Canvassing reaches out to local voters

Connor Guy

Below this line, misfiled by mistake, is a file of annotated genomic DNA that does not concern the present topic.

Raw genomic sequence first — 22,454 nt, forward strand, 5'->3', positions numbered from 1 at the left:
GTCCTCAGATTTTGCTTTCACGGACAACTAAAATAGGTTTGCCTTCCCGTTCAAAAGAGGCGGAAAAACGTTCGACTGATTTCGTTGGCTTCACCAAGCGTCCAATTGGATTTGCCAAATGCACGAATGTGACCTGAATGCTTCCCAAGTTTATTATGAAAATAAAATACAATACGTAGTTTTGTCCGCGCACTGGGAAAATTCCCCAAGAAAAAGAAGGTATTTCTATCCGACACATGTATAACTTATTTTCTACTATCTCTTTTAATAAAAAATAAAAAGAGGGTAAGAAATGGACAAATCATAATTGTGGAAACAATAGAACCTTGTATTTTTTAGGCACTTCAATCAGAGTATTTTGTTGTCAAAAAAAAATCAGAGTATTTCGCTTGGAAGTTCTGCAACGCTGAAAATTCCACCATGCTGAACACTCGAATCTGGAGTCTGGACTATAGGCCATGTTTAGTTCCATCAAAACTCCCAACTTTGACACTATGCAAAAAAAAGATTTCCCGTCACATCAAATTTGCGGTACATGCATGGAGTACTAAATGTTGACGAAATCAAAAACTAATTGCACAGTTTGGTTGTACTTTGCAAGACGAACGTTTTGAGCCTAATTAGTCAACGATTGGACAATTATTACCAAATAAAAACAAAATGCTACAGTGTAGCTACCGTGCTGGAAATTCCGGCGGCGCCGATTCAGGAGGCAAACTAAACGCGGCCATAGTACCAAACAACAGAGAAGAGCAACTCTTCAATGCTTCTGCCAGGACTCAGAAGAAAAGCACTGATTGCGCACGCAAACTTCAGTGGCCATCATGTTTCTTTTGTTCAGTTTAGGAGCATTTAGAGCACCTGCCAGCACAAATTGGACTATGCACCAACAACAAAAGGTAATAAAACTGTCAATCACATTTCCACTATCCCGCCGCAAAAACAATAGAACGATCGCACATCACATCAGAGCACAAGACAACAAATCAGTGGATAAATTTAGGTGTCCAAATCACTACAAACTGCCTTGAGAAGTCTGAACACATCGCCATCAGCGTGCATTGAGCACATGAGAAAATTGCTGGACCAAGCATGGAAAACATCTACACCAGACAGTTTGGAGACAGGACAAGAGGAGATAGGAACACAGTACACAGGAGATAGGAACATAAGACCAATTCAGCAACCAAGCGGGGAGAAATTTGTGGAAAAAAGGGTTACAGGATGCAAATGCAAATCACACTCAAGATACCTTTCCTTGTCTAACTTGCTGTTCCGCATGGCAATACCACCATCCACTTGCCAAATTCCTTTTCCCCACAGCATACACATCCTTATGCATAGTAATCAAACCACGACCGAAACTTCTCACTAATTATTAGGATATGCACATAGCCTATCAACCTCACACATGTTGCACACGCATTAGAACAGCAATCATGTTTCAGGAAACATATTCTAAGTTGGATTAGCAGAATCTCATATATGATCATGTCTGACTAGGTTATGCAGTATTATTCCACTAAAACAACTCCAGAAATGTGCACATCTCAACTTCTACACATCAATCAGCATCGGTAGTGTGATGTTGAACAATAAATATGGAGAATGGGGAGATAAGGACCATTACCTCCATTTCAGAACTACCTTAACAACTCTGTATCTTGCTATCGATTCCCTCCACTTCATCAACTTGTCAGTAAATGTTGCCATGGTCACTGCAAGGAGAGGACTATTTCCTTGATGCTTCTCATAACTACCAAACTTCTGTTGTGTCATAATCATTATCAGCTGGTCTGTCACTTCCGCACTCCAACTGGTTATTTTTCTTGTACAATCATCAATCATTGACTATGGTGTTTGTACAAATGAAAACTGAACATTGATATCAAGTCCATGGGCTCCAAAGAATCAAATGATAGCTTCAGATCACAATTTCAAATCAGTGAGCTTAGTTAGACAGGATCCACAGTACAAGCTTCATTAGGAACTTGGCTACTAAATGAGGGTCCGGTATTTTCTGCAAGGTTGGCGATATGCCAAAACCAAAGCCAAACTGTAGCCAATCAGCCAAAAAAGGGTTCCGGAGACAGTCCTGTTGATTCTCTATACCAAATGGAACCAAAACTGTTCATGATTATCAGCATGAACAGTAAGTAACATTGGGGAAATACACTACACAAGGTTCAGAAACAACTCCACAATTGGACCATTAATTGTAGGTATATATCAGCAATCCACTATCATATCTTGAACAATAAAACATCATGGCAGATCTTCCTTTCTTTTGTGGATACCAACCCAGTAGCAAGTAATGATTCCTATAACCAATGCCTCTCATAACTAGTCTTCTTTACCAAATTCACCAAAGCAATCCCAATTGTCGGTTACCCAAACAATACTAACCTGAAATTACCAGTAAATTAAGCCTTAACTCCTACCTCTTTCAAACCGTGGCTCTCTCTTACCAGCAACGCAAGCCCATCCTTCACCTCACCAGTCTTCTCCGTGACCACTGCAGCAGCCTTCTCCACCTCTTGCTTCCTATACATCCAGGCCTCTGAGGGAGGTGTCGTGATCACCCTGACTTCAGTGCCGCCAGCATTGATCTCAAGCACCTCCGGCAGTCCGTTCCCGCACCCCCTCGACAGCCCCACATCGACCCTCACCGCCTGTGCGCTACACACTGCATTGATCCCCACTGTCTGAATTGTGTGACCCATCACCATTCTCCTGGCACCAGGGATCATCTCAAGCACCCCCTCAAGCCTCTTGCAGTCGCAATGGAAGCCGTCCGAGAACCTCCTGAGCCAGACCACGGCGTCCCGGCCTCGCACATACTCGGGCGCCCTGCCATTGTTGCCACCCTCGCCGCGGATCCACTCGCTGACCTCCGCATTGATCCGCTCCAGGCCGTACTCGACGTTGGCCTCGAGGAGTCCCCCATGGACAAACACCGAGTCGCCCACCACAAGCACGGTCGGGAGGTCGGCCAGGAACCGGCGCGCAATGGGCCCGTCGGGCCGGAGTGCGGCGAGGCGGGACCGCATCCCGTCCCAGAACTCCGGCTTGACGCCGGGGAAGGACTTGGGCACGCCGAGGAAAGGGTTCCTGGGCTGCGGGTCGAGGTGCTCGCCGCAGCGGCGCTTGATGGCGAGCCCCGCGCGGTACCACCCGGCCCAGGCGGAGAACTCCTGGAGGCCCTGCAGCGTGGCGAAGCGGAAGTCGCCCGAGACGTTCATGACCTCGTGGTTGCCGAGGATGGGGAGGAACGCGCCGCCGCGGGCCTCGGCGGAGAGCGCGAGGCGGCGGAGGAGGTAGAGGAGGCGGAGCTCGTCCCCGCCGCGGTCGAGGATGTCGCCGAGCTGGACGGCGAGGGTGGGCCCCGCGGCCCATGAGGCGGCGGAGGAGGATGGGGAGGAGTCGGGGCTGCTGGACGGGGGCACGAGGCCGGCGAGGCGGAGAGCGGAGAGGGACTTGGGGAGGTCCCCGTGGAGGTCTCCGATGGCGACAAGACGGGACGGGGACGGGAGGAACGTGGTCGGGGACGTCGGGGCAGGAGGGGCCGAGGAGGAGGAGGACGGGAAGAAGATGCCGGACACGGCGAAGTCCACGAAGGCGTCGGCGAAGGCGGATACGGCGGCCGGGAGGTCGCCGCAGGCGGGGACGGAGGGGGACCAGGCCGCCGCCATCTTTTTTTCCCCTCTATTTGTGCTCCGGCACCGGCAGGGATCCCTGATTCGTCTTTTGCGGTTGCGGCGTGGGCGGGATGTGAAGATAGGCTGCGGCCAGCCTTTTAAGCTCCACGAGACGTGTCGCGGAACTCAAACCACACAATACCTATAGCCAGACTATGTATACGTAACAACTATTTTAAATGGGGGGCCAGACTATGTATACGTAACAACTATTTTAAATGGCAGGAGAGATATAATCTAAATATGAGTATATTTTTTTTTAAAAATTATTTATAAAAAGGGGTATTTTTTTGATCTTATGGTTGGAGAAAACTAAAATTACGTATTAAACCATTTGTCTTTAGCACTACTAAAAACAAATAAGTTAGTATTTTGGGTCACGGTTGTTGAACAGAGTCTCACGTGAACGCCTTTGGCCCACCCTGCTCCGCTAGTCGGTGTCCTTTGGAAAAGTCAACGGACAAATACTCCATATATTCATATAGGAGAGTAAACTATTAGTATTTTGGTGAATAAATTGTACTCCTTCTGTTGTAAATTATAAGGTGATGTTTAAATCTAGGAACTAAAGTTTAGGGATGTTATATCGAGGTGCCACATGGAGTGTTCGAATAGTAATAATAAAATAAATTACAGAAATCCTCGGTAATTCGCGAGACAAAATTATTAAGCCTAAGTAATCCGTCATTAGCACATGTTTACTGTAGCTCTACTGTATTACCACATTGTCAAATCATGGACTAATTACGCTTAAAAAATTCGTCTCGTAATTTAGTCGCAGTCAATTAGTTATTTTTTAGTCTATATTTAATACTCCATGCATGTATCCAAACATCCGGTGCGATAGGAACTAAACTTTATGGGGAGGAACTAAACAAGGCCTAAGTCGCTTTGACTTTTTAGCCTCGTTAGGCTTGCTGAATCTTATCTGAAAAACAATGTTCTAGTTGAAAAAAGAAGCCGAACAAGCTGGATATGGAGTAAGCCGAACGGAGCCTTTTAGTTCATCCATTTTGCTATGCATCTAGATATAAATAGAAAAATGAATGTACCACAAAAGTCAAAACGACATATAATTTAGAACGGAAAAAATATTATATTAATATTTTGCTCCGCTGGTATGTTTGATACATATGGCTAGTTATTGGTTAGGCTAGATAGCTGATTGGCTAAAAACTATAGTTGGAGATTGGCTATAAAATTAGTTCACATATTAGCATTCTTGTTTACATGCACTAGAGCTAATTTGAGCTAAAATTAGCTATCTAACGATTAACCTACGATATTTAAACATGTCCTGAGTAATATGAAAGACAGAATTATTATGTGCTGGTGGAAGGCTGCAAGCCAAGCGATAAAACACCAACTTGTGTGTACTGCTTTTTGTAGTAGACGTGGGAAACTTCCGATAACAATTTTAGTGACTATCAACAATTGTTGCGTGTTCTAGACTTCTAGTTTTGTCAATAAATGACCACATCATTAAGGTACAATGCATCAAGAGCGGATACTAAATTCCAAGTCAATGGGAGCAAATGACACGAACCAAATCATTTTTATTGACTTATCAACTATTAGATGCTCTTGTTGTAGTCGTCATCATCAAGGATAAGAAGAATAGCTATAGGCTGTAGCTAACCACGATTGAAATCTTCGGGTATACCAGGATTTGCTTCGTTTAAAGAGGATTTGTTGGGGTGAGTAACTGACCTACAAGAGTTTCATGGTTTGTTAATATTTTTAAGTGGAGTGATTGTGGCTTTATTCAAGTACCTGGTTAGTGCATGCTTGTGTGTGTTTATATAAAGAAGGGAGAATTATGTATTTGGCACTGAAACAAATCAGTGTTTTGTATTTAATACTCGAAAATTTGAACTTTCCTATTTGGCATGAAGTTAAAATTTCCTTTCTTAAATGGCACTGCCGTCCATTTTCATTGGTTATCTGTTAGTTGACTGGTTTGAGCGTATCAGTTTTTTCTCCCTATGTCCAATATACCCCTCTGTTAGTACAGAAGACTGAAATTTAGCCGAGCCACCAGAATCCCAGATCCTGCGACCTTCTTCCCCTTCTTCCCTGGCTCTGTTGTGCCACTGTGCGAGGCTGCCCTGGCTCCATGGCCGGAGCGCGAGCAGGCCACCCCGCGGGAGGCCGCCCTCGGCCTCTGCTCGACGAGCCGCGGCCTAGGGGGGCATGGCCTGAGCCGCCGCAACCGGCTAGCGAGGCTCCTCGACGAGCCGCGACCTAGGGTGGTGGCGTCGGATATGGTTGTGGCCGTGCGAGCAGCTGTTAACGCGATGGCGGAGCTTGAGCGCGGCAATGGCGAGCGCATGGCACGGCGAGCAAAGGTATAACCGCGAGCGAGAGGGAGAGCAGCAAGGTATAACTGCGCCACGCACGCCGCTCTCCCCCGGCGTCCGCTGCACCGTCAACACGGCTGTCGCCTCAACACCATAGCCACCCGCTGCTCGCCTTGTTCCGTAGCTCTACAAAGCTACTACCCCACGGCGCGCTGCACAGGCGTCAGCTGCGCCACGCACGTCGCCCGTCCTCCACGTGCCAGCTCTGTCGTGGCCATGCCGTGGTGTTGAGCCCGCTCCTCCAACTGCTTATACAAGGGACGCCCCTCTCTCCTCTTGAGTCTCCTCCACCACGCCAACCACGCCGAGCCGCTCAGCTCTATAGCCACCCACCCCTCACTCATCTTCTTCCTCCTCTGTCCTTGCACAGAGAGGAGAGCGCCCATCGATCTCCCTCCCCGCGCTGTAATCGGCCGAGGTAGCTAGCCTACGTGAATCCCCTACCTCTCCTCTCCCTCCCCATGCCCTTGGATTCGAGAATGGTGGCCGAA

issue5illustrationpoliticsstudentcanvassingvaronin.JPGAmidst this year’s attention-grabbing presidential election, Whitman students have been walking around Walla Walla with clipboards, trying to influence voters. When a race is close, like the Washington State gubernatorial election, in which both candidates are in a dead heat with 48 percent of the votes each, the strategy of choice for political activists is a process called “canvassing.””All the political experts say that canvassing is the number one way to connect with voters,” said Norm Osterman, Walla Walla Democratic Party Canvassing Co-Chair. “With canvassing, you have about a one in 14 chance of swaying voters. With phoning it’s one in 300, and with a newspaper ad, it’s about one in 1,000.”Aside from its effectiveness, another part of the reason that people canvass during important elections like this one is because the other side is also doing it.”If one of the candidates stopped all canvassing operations, he would lose. That’s why we do it,” said Whitman Young Democrats President Clara Van Eck.Rachel Hoar, a first-year who canvassed with the Walla Walla Democratic Party, explained how the process works.”I went up and down streets, knocking on the doors of households which had been labeled ‘Leaning Democrat’ or ‘Undecided.’ Our purpose was to give people information to help them be better informed on the issues in the upcoming election, and to learn which way they were leaning,” she said.The Walla Walla Democratic Party, with the support of the Whitman Young Democrats club, has worked to promote the Democratic candidates for the different races pertinent to Walla Walla. These include presidential candidate Barack Obama, incumbent Washington Governor Christine Gregoire, incumbent 16th district State Representative Bill Grant and Mark Mays, who is running for Congress.The corresponding Republican candidates are presidential hopeful John McCain, gubernatorial contender Dino Rossi, Nathan Brook, who is running for State Representative and Cathy McMorris Rodgers, who is running for re-election to Congress.Campus Conservatives is currently considering the possibility of canvassing for these candidates, but has not yet decided whether or not they will participate.Canvassing participation has been particularly high this year, especially among Whitman students. This is partially because of the presidential race.”This year, participation in canvassing has really exceeded our wildest expectations,” said Osterman. “People who’ve been here for years are saying that this is the biggest canvassing effort they’ve seen.”Osterman also noticed that, even when compared to efforts made during previous presidential races, this year’s participation has been remarkable.”It’s because there’s so much enthusiasm for Barack Obama,” he said.Participating students, like first-year Heather Smith, who canvassed for Obama, encountered minimal resistance.”Most of the people I talked to seemed to have made up their minds one way or the other…and several were pretty clear about letting me know if it wasn’t for Obama,” she said.Hoar also encountered these people.”Although most people were polite when they answered the door, a few were abrasive,” she said. “But I mean, when some strange girl arrives on your porch asking you questions, how would you feel?”